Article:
Preparing the slides for my hydrological class, and aiming to overview (just a little indeed) measurements methods, I discovered prof Hongjie Xie page, from which I withdraw some information. This was for me the excuse to copy and download some reference on passive microwaves and optical sensor dedicated to snow. Below it is a report of the page (with the bibliography a little edited to cope with available papers).
"Since the middle of the 1960’s, a number of satellite-derived snow products have been available, with a few available in near-real time through Internet (Bitner et al, 2002).
Space-board passive microwave radiometer, such as SMMR (Scanning Multichannel Microwave Radiometer), SSM/I (Special Sensor Microwave/Imager), and AMSR-E (Advanced Microwave Scanning Radiometer-Earth Observing System), can penetrate clouds to detect microwave energy emitted by snow and ice and provide information on SWE or snow depth and thus estimating runoff (Pulliainen, 2006; Wulder et al., 2007). Since the 1970s, SWE retrieval from space-borne passive microwave has been investigated. Space-borne passive microwave data are well suited to snow cover monitoring because of characteristics such as all weather imaging, a wide swath width with frequent overpass times, and a long available time series (Derksen et al., 2004). But the coarse spatial resolution (25 km of AMSR-E is the best available now) hinders their application in operational hydrological modeling and snow-caused disasters monitoring (Foster et al., 2003; Dressler, et al. 2006; Pulliainen，2006). Optical sensors such as AVHRR (Advanced Very High Resolution Radiometer), MODIS (Moderate Resolution Imaging Spectraradiometer), SPOT and Landsat have been well developed to produce snow cover maps with high spatial resolution (Salonmonson & Appel, 2004; Brown et al., 2007; Dozier&Painter, 2004). But due to the inherent limitation, optical sensors cannot see the earth surface when cloud is present. High cloud blockage becomes the biggest problem in applying snow products from optical sensor (Klein & Barnett, 2003; Zhou et al., 2005; Tekeli et al., 2005; Ault et al., 2006; Liang et al. 2008 a, b; Wang et al., 2008a, b; Wang and Xie 2009)"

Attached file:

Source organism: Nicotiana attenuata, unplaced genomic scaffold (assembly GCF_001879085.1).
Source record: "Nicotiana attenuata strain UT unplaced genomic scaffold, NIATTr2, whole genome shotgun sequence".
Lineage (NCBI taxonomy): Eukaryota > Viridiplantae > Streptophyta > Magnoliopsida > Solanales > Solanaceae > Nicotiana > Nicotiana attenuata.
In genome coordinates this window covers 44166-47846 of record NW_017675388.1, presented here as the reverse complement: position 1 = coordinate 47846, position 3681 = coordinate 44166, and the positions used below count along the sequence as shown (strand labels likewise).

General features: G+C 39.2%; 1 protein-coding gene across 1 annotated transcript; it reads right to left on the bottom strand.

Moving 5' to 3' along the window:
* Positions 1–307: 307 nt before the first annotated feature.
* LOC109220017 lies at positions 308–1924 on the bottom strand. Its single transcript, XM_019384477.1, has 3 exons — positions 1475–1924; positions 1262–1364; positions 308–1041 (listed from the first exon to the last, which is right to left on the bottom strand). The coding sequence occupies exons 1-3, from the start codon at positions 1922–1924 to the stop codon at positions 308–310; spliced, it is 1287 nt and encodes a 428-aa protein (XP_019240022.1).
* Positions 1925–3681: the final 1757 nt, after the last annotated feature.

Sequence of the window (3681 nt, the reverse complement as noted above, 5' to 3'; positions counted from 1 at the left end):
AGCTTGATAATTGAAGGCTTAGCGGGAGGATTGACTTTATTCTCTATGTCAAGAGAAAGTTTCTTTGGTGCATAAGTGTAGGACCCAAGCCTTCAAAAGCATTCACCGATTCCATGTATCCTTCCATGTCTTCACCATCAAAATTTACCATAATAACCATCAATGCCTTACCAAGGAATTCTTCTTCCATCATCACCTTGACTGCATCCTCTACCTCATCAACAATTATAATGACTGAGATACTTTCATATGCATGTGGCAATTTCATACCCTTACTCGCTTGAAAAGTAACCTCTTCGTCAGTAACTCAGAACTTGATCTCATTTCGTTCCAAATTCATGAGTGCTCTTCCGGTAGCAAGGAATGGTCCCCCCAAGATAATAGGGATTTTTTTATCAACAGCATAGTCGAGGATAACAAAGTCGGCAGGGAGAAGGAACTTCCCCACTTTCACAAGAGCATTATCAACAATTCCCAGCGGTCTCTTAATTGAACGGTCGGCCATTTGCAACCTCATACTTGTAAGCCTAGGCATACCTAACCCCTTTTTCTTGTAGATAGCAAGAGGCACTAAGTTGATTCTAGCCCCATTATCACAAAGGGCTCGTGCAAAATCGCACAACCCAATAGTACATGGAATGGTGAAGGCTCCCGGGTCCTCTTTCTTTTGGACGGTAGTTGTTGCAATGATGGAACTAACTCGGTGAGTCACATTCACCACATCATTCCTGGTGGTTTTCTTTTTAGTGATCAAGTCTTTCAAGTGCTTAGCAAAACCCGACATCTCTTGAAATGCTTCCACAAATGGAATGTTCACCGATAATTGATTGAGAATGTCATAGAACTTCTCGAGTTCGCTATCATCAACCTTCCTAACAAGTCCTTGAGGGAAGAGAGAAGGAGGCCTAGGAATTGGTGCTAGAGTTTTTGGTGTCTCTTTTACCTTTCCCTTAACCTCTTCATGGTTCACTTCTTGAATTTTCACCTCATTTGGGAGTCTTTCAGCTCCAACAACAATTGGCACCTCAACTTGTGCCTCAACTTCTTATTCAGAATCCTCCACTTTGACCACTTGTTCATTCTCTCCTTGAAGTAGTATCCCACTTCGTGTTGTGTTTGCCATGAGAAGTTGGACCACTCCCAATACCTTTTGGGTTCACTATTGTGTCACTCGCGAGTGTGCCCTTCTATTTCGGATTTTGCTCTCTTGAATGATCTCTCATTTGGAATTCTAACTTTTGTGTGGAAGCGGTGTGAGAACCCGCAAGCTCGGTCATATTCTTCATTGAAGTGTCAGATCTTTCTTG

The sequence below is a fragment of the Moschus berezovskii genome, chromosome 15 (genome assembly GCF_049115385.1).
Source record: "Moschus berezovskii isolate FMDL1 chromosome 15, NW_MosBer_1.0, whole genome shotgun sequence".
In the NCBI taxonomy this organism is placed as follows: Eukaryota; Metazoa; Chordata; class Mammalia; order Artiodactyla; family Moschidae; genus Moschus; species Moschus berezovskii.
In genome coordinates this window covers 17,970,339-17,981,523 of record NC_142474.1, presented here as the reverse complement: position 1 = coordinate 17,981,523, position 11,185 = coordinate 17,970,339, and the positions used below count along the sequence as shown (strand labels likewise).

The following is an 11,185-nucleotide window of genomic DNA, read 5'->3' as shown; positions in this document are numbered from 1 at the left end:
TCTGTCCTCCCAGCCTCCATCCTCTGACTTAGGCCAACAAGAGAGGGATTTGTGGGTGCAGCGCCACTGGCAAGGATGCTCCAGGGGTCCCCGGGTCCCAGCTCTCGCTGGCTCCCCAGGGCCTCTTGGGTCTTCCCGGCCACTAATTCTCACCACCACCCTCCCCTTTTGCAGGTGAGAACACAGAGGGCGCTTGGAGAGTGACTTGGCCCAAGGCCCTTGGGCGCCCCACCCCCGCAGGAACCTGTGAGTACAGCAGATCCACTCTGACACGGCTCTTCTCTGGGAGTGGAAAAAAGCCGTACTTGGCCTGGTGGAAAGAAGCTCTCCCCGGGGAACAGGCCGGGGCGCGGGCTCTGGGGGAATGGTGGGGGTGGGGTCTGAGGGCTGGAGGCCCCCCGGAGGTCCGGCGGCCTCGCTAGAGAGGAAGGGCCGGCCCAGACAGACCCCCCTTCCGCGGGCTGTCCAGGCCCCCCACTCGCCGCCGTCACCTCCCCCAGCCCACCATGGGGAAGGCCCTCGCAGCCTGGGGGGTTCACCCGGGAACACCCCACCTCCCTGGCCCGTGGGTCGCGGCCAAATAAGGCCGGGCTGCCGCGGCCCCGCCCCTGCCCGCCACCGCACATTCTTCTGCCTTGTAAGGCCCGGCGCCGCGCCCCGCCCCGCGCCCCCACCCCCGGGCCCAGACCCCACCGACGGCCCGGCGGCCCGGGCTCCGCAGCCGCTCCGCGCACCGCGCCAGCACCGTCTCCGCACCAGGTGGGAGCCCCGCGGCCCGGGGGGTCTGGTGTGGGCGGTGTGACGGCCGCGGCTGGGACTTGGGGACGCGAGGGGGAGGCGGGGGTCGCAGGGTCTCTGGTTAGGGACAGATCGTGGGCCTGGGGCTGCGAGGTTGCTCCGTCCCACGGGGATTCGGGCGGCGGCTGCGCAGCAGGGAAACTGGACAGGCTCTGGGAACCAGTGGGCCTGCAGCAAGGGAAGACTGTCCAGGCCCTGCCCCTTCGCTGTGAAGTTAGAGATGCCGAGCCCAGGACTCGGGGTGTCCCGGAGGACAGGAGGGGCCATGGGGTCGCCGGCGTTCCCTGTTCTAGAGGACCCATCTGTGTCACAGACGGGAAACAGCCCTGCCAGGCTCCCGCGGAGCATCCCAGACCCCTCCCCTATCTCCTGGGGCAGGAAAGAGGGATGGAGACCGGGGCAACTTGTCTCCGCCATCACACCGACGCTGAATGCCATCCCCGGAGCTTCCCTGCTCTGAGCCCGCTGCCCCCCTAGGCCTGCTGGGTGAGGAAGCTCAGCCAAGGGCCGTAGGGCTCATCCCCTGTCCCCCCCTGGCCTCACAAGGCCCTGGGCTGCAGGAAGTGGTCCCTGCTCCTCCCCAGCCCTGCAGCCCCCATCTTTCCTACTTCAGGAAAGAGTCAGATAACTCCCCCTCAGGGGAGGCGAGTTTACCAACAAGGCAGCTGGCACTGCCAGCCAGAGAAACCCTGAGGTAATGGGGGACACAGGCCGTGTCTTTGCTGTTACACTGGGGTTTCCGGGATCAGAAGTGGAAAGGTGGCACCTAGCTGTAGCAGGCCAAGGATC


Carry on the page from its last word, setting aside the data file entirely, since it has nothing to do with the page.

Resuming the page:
Ault T.W.,⁎, Czajkowski K.P., Benko T., Coss J., Struble J., Spongberg A., Templin M., Gross C., Validation of the MODIS snow product and cloud mask using student and NWS cooperative station observations in the Lower Great Lakes Region, Remote Sensing of Environment 105 (2006) 341–353
Bitner D., T. Carroll, D. Cline and P. Romanov, 2002: An assessment of the differences between
three satellite snow cover mapping techniques, Hydrological Processes 16:3723–3733.
Brown R., Derksen C., Wang L, Assessment of spring snow cover duration variability over northern Canada from satellite datasets, Remote Sensing of Environment 111 (2007) 367–381
C. Derksen C.,Brown, R., Walker A., Merging Conventional (1915–92) and Passive Microwave (1978–2002) Estimates of Snow Extent and Water Equivalent over Central North America, Journal of Hydromet, 5, 2004, 850-861
Dozier J, Painter T.H, Multispectral and hyperspectral remote sensing of alpine snow, Annu. Rev. Earth Planet. Sci. 2004. 32:465–94 doi: 10.1146/annurev.earth.32.101802.120404
Dressler,K. A., Leavesley,G. H., Bales R. C. and Fassnacht S. R., Evaluation of gridded snow water equivalent and satellite snow cover products for mountain basins in a hydrologic model, Hydrol. Process. 20, 673–688 (2006)
Foster, J.L., Sunb C., Walkerd J.P., Kelly R., Changa A., Dong J., Powell U, Quantifying the uncertainty in passive microwave snow water equivalent observations, Remote Sensing of Environment 94 (2005) 187–203
Klein A, Barnett A.C., Validation of daily MODIS snow cover maps of the Upper Rio Grande River Basin for the 2000–2001 snow year, Remote Sensing of Environment 86 (2003) 162–176
Liang T., Zhang X., Xie X, Wu C., Feng Q, Huang X, Chen Q., Toward improved daily snow cover mapping with advanced combination of MODIS and AMSR-E measurements, Remote Sensing of Environment xxx (2008) xxx-xxx
Pulliainen J., Mapping of snow water equivalent and snow depth in boreal and sub-arctic zones by assimilating space-borne microwave radiometer data and ground-based observations, Remote Sensing of Environment, Volume 101, Issue 2, 30 March 2006, Pages 257-269, ISSN 0034-4257, 10.1016/j.rse.2006.01.002.
Salomonson V.V, Appel, I., Estimating fractional snow cover from MODIS using the normalized difference snow index, Remote Sensing of Environment 89 (2004) 351 – 360
Tekelia A.E., Akyurek Z., Sorman A., Sensoy A, Sorman U., Using MODIS snow cover maps in modeling snowmelt runoff process in the eastern part of Turkey, Remote Sensing of Environment 97 (2005) 216 – 230
Wang X., Xie H., Liang T., and Huang X., Comparison and validation of MODIS standard and new combination of Terra and Aqua snow cover products in northern Xinjiang, China, Hydrol. Process. 23, 419–429 (2009) DOI: 10.1002/hyp.7151
Wulder, M.A., T. A. Nelson, Derksen C, Seemann D, Snow cover variability across central Canada (1978–2002) derived from satellite passive microwave data, Climatic Change (2007) 82:113–130 DOI 10.1007/s10584-006-9148-9
Zhou X, Xieb H., Hendrickx J.M.H., Statistical evaluation of remotely sensed snow-cover products with constraints from streamflow and SNOTEL measurements, Remote Sensing of Environment 94 (2005) 214–231